At Bristow Prairie on July 13, my first stop was just a short ways from the road up a small wash. A couple of years ago (see Bristow Prairie’s Open Gravelly Slope), I had seen some tiny popcorn flowers (Plagiobothrys spp.). Unfortunately, they are so similar that to differentiate many species you need to see the nutlets. The various patterns of bumps and ridges and the placement of the scar where the nutlets were attached to the style help distinguish one species from another. I found the little plants pretty easily, and, unlike the previous trip, they had started to form nutlets. Even unripe, it is possible to see some of the necessary characteristics. I’m pretty sure they are harsh popcorn flower (P. hispidulus), as I had suspected, but it was good to finally get a look at the nutlets. Read the rest of this entry »
Most people who go to Tidbits Mountain head up the trail to the old lookout site, enjoy the view, and return the same way they came. It’s a wonderful hike with many wildflowers and a fabulous view. But there is more to be seen at Tidbits. My goal for my trip yesterday (July 9) was to spend some time on what I call “the Wall”—the part of the ridge to the west of the “Tidbits” that can be seen from the summit. It puts on a great show in July. The last few years I’ve only come to Tidbits late during gentian season. I also wanted to relocate an uncommon plant I’d found back in the fall of 2009 off the side trail that heads north from the intersection where a cabin once sat. Read the rest of this entry »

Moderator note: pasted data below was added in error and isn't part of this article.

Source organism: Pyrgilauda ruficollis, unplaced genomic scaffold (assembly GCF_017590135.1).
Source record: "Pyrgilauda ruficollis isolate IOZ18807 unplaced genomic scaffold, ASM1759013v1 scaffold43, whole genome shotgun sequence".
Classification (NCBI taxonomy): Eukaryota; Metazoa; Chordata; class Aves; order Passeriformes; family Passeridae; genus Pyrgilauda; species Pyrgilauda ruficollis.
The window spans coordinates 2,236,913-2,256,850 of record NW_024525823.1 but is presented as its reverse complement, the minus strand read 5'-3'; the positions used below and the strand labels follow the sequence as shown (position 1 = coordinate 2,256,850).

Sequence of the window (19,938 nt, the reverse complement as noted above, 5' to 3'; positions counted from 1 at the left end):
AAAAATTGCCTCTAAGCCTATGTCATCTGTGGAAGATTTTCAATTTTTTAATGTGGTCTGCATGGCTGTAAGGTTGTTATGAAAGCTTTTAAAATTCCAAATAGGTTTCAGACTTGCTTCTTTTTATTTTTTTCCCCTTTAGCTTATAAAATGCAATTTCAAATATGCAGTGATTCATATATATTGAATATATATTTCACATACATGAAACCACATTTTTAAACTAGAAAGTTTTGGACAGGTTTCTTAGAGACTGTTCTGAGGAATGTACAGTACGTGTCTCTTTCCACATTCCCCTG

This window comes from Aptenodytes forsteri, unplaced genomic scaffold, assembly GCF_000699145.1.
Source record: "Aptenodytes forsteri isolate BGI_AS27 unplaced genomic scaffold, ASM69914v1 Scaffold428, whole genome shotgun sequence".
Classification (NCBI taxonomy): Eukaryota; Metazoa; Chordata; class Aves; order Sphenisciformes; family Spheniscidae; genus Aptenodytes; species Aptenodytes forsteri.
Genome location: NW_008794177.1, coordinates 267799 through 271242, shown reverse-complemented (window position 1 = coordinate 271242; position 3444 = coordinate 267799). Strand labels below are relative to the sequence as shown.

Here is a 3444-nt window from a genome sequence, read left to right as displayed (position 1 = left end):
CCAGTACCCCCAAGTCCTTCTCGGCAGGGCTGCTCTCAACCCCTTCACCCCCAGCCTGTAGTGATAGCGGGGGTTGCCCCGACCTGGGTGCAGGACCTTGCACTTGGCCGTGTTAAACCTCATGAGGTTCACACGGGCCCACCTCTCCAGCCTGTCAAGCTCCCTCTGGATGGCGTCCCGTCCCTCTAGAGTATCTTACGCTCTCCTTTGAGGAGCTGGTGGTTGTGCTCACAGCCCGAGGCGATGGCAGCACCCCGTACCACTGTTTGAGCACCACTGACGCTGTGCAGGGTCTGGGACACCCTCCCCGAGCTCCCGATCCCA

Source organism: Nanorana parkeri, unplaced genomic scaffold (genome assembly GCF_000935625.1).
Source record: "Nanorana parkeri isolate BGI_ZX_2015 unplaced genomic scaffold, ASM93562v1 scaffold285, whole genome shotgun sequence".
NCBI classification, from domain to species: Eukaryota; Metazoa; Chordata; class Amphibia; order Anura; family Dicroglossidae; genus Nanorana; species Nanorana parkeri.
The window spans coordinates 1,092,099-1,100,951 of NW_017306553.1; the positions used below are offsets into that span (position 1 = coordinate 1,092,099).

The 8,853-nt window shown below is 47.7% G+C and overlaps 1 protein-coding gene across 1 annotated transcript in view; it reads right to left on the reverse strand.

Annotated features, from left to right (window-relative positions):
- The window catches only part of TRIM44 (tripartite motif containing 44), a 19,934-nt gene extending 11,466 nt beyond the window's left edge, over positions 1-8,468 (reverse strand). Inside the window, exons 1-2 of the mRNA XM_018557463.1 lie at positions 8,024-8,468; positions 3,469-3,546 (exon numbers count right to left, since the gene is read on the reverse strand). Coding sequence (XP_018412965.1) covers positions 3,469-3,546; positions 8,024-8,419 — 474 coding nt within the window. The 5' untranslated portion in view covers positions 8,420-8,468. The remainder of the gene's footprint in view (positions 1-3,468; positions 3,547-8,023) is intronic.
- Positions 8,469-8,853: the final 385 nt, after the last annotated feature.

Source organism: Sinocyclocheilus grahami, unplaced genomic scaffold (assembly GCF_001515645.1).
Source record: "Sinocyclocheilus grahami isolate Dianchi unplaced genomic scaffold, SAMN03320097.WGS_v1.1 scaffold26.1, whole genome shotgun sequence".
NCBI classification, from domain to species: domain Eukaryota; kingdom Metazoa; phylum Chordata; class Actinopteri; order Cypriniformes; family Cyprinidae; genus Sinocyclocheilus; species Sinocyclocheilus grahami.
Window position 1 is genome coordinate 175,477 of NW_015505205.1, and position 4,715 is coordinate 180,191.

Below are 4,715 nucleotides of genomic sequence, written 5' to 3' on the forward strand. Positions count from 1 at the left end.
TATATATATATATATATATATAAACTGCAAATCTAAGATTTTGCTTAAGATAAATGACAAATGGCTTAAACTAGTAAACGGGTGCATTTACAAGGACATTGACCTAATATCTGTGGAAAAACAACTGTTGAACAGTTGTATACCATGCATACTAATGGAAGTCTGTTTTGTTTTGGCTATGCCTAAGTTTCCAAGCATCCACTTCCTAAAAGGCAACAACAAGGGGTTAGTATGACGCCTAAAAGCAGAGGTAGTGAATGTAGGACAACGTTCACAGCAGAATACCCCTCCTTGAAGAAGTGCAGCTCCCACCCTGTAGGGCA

Hopscotching over to “Heavenly Bluff”, the rocky opening I saw from Bearbones, worked so well on my last trip (see A Heavenly New Site in Lane County) that I decided to try it again. On Friday (July 6), I jumped a little farther west to Scorpion Butte, a place I’d never heard of but had seen from Heavenly Bluff a couple of days before. While it is less than 4 miles as the crow flies from Heavenly Bluff, I couldn’t get there from the east and had to drive to Cottage Grove and approach it from the west side. It is just a couple of miles south of Bohemia Saddle, but the shortest route was to follow Sharps Creek down to Martin Creek Road 23 (confusingly, not the same Road 23 that runs east from the Hills Creek Dam), up Puddin’ Rock Road 2328 to Shane Saddle, and east a little less than 2 miles down Road 3828 to a hard corner with a large gravel area. It was almost 12 miles of gravel road, but thankfully it was all in pretty decent shape and lined with colorful flowers in some of the higher elevation sections. And it was well worth the drive to see this beautiful spot. Read the rest of this entry »